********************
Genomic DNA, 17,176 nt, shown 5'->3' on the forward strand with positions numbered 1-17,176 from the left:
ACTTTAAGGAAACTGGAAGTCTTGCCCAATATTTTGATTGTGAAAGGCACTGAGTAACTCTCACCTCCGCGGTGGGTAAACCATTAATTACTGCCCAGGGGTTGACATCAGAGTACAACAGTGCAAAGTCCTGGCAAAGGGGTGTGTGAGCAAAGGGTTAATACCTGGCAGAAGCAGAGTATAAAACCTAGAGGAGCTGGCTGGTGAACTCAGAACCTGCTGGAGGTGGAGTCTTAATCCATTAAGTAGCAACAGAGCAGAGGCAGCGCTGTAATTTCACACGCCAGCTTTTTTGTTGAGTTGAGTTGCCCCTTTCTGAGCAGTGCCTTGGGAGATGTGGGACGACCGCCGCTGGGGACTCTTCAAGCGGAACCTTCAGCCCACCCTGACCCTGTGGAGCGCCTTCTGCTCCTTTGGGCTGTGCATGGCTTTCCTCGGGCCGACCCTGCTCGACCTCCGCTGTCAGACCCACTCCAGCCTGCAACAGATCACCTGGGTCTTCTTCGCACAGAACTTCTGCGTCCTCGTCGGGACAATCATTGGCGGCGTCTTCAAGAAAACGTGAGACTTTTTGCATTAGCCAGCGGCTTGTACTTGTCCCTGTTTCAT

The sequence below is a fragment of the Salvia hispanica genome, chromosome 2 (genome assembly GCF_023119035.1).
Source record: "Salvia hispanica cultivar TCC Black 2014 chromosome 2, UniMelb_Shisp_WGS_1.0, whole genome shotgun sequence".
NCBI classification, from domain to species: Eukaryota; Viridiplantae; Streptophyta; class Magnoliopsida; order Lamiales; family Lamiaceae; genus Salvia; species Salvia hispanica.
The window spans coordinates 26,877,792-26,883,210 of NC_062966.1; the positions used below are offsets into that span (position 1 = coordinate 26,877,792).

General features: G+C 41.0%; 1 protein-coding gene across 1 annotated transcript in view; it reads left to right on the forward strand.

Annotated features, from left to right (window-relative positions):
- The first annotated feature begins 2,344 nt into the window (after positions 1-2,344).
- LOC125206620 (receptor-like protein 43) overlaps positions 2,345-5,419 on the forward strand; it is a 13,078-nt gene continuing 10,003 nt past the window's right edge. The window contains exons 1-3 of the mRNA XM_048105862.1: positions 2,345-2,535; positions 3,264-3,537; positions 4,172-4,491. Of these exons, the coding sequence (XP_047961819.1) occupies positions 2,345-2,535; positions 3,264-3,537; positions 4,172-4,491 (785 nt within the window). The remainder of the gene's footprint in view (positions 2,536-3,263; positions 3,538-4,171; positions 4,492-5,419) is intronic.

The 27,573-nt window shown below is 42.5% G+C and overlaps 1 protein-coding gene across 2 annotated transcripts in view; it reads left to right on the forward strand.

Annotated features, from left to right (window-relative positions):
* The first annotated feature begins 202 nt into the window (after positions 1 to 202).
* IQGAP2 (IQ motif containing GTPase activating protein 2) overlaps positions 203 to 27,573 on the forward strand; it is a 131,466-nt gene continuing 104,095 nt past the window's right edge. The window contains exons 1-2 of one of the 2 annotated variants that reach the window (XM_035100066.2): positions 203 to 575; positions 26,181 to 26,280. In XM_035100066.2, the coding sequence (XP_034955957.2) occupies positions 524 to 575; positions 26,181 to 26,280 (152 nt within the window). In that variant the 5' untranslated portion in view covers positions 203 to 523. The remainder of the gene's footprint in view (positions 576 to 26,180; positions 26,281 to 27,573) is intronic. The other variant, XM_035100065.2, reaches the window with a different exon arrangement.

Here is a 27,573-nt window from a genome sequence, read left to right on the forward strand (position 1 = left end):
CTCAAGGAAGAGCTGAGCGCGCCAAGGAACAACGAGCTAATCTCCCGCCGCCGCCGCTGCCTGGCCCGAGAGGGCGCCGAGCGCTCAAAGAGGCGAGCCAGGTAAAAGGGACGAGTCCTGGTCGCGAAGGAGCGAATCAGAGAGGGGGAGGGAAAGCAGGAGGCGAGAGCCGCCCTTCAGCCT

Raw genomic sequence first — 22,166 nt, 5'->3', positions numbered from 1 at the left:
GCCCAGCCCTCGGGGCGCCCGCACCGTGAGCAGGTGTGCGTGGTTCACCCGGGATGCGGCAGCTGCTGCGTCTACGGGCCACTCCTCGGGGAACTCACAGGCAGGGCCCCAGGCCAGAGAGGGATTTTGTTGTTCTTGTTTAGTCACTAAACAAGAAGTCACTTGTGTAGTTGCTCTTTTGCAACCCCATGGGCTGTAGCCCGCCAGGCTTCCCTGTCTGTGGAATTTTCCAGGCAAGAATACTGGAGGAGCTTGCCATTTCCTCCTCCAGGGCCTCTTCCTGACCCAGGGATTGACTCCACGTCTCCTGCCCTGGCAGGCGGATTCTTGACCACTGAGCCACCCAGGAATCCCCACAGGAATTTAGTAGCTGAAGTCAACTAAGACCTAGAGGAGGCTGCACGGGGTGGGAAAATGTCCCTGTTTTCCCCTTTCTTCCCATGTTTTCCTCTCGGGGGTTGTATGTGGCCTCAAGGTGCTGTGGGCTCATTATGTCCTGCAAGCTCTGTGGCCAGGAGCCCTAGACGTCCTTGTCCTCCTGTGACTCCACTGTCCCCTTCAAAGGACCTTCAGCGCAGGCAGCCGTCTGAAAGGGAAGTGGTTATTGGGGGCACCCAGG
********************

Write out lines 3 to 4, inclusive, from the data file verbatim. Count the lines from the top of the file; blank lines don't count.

The sequence below is a fragment of the Salvia hispanica genome, chromosome 2 (genome assembly GCF_023119035.1).
Source record: "Salvia hispanica cultivar TCC Black 2014 chromosome 2, UniMelb_Shisp_WGS_1.0, whole genome shotgun sequence".